Bus 490 (10 per day) to Kilchattan Bay passes the gates of Mount Stuart, a palatial red sandstone Neo-Gothic mansion with landscaped gardens sloping down to the sea. The house and gardens are closed for the winter, but on December 4 there is a Christmas market with food and crafts in the main house, and those staying in one of the two self-catering units on the estate are free to wander the gardens at will.

The converted kennels have a woodburning stove, a stack of logs and a sitting room with sunset views (£795 for three nights in December, for four people, mountstuart.com/stay/kennels).
Trains from Glasgow Central to Wemyss Bay cost £8.40 one way (scotrail.co.uk). Ferry tickets £6.90 return, calmac.co.uk

Millionaire view, Bournemouth, Dorset

garden with palm trees
The garden of the Russell-Cotes Gallery. Photo: Phoebe Taplin/the Guardian

The The Bournemouth area is a great place to explore without a car. Salty sea air wafts over the open-top buses as they pass through pines and holm oaks in Bournemouth’s leafy suburbs. You can look into millionaires’ gardens in Sandbanks and see cormorants diving into the waves beyond.

A PlusBus ticket for Bournemouth (£4 or £2.65 with a rail ticket) is valid on the 50 open top bus as far as the Sandbanks ferry. Disembark, pay £1 to cross as a foot passenger to Studland Bay, overlooking Brownsea Island, and the return journey is free. (The bus will be diverted in November while the ferry has its bi-annual refit, but should run normally in early December.) The PlusBus plan is one of the UK’s great car-free travel deals. Buy a train ticket and a day of unlimited bus travel on the other side will cost a few pounds extra.

For rainy days, the Russell-Cotes Gallery (£8.50), a flamboyant palm-lined villa perched on the cliffs, replete with stained glass, sculpture, peacock friezes and Alhambra-inspired alcoves. The art collection includes a pouting Pre-Raphaelite Venus by Dante Gabriel Rossetti. Many buses from the train station stop a five minute walk away at the top of Bath Hill.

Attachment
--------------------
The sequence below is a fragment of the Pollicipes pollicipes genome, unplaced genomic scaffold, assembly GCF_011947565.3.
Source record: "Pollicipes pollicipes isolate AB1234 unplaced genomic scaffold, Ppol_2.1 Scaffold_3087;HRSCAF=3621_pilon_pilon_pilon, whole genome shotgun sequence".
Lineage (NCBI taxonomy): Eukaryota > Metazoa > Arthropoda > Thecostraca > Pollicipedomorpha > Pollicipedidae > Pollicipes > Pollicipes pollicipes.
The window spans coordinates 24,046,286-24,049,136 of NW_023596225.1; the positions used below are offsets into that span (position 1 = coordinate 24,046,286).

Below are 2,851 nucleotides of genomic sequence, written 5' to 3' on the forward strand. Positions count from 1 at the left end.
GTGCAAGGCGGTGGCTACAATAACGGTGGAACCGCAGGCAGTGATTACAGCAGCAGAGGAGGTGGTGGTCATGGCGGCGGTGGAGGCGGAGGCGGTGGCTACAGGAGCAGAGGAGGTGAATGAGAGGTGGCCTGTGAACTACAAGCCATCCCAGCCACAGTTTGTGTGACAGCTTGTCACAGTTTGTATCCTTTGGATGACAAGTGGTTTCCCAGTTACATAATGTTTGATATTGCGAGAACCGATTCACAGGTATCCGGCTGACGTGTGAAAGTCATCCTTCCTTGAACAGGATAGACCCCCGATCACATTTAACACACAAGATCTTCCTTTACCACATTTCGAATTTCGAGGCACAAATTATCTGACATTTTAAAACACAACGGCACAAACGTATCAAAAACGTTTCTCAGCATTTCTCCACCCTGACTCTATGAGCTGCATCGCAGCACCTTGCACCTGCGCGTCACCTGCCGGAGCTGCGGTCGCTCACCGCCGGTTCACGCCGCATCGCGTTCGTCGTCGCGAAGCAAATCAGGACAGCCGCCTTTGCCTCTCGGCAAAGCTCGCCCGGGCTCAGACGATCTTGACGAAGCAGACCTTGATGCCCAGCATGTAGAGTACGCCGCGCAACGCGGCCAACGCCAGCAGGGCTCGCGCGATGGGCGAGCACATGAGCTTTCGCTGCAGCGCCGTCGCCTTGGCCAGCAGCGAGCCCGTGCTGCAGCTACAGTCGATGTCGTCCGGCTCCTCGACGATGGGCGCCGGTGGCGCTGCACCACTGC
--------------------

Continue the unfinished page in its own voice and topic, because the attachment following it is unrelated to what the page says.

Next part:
Buses run to Christchurch Priory or Upton Country Park next to Poole harbour, but are also handy for exploring Bournemouth’s wooded “chines” (valleys) and sub-tropical Victorian gardens. A smart new Premier Inn (doubles from £48 room-only) has opened in summer 2021 near West Cliff, offering luggage storage, public transport information and parasol hire. It is next to a route 50 bus stop and five minutes from the beach via the West Cliff zigzag path.
Train tickets from Basingstoke to Bournemouth start at £5.60 (including New Forest views through the window), southwesternrailway.com

Walk along the Welsh coast, Barmouth, Gwynedd

Barmouth Railway Bridge over the Mawddach Estuary.
Barmouth Railway Bridge over the Mawddach Estuary. Photo: Phoebe Taplin/The Guardian

The view of the Mawddach Estuary at Barmouth is at its best with late autumn colours, wintry wading birds and the yellow sheen of gorse that blooms all year round. The Victorian seaside town is a great base from which to explore parts of the 1,400-mile Wales Coast Path by train, which turns 10 this year.

The railway from Birmingham to Barmouth is one of Britain’s finest scenic routes and runs along the Dyfi Estuary, whose sandbanks teem with seabirds. The line runs close to the Coast Path, from Aberdyfi to Pwllheli, passing salt marshes and sand dunes, hills and waterfalls, so can be used for station-to-station walks. It takes careful planning as there are gaps between trains, and the final stages of restoration work on the spectacular wooden Barmouth Bridge over the Mawddach Estuary will mean periodic rail replacements.

Trains are running and the footpath will be open from December 10. The scenic six mile walk to Barmouth from Llwyngwril station passes standing stones, prehistoric cairns, mossy streams criss-crossed oak woodland, the remains of an old slate quarry and crosses the viaduct to the Last Inn on Barmouth harbour.

The Wales Coast Path has put together a list of accommodation along the route, including several B&Bs on Barmouth’s Marine Parade – next to the coastal path – and the Tal y Don hotel (doubles from £99 B&B) on the high street is open through December and January .
Tickets from Birmingham New Street to Barmouth from £24 single, tickets.trc.cymru